From the TUC

Clean coal – all hands on DECC

Philip Pearson

07 Oct 2008, by in Environment

A crucial European Parliament vote today (October 7) will help define the EU’s view on how to spend 30 billion euros ($40.77 billion) that EU member states will earn annually from selling carbon emissions permits from 2013. The vote could support 10 bn euros of aid for carbon capture and storage (CCS). Many MEPs will…




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Marching against child poverty

Nigel Stanley

06 Oct 2008, by in Society & Welfare

I confess that I am a little jaded about demos. Unless you can get turn-outs the size of stop-the-war or the Countryside Alliance no-one takes a great deal of notice. Many seem to consist of a lot of the same people selling newspapers to each other, and are often a bit glum – everyone there…




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Richard Freeman on what the credit crunch means

Nigel Stanley

03 Oct 2008, by in Economics

Richard Freeman is a top labour market economist – a professor at Harvard and senior fellow at the LSE – who takes a sympathetic ‘critical friend’ interest in the trade union movement. I’ve only just spotted this post from a few days ago from the US blog Today’s Workplace. Its conclusions will not surprise, but it…




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Cabinet Reshuffle: Good news on energy

Adam Lent
Guest

03 Oct 2008, by in Environment

It has been reported that a new government department of energy and climate change is being established.  This is very good news.  BERR, the Department for Business, did not understand the urgency of climate change and dithered and dabbled on energy policy for years never accepting that without a serious lead from Government, the energy sector…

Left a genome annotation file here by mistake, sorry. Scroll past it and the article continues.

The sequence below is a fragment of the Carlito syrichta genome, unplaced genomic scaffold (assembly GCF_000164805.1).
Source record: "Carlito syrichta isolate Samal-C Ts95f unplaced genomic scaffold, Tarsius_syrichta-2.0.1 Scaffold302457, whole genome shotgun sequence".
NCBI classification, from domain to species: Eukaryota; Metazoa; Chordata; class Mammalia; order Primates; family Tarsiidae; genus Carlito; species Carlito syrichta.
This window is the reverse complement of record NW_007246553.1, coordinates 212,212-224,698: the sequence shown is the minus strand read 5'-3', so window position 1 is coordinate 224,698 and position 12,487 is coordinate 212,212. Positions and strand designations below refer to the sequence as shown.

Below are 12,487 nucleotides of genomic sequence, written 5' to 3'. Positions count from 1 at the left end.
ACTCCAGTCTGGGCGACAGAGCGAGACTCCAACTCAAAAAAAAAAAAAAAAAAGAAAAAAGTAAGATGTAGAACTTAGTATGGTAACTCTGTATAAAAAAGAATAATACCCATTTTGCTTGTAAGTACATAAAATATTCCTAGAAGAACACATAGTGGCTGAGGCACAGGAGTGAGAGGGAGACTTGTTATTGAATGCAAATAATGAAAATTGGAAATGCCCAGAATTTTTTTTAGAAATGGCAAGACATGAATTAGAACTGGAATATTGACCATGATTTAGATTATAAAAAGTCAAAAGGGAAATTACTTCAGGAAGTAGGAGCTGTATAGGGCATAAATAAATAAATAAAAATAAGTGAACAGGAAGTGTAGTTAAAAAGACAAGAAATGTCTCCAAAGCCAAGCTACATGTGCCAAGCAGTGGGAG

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The FT’s must reads

Nigel Stanley

03 Oct 2008, by in Economics

The op-ed page of the FT today is pretty essential. Both John Monks, now of the ETUC, but my old boss, and Nick Clegg , of the Liberal Democrats, stress the need for a European response to the financial crisis. The anger in the UK government at the Irish decision to provide unlimited protection for…




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Science, civilisation and humanity

Tim Page

02 Oct 2008, by in Economics

Yesterday saw the publication of Professor Bill Wakeham’s report into the health of UK physics. The Wakeham Review had a strange remit. It seemed to be a response to controversy about the short-term funding settlement for physics, yet it was asked to take a long-term look, deliberately not addressing immediate concerns.




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Wanted: new industry policy to support UK manufacturing

Tim Page

01 Oct 2008, by in Economics

Today’s report from the Chartered Institute of Purchasing and Supply, showing that British manufacturing is shrinking at its fastest rate since records began, is more evidence, if more were needed, of the challenges facing the British economy. Levels of output, new orders and employment in the manufacturing sector recorded unprecedented declines last month, according to the…




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Tories even harsher to the unemployed

Richard Exell

30 Sep 2008, by in Labour market, Society & Welfare

I’ve been using this blog to moan about the Government’s harsh line on unemployed people, and on benefit claimants more generally, but you can rely on the Conservative Party conference to prove that there’s still clear blue water between Labour and the Opposition. Chris Grayling, the Conservative spokesperson, seems to believe that the reason we…




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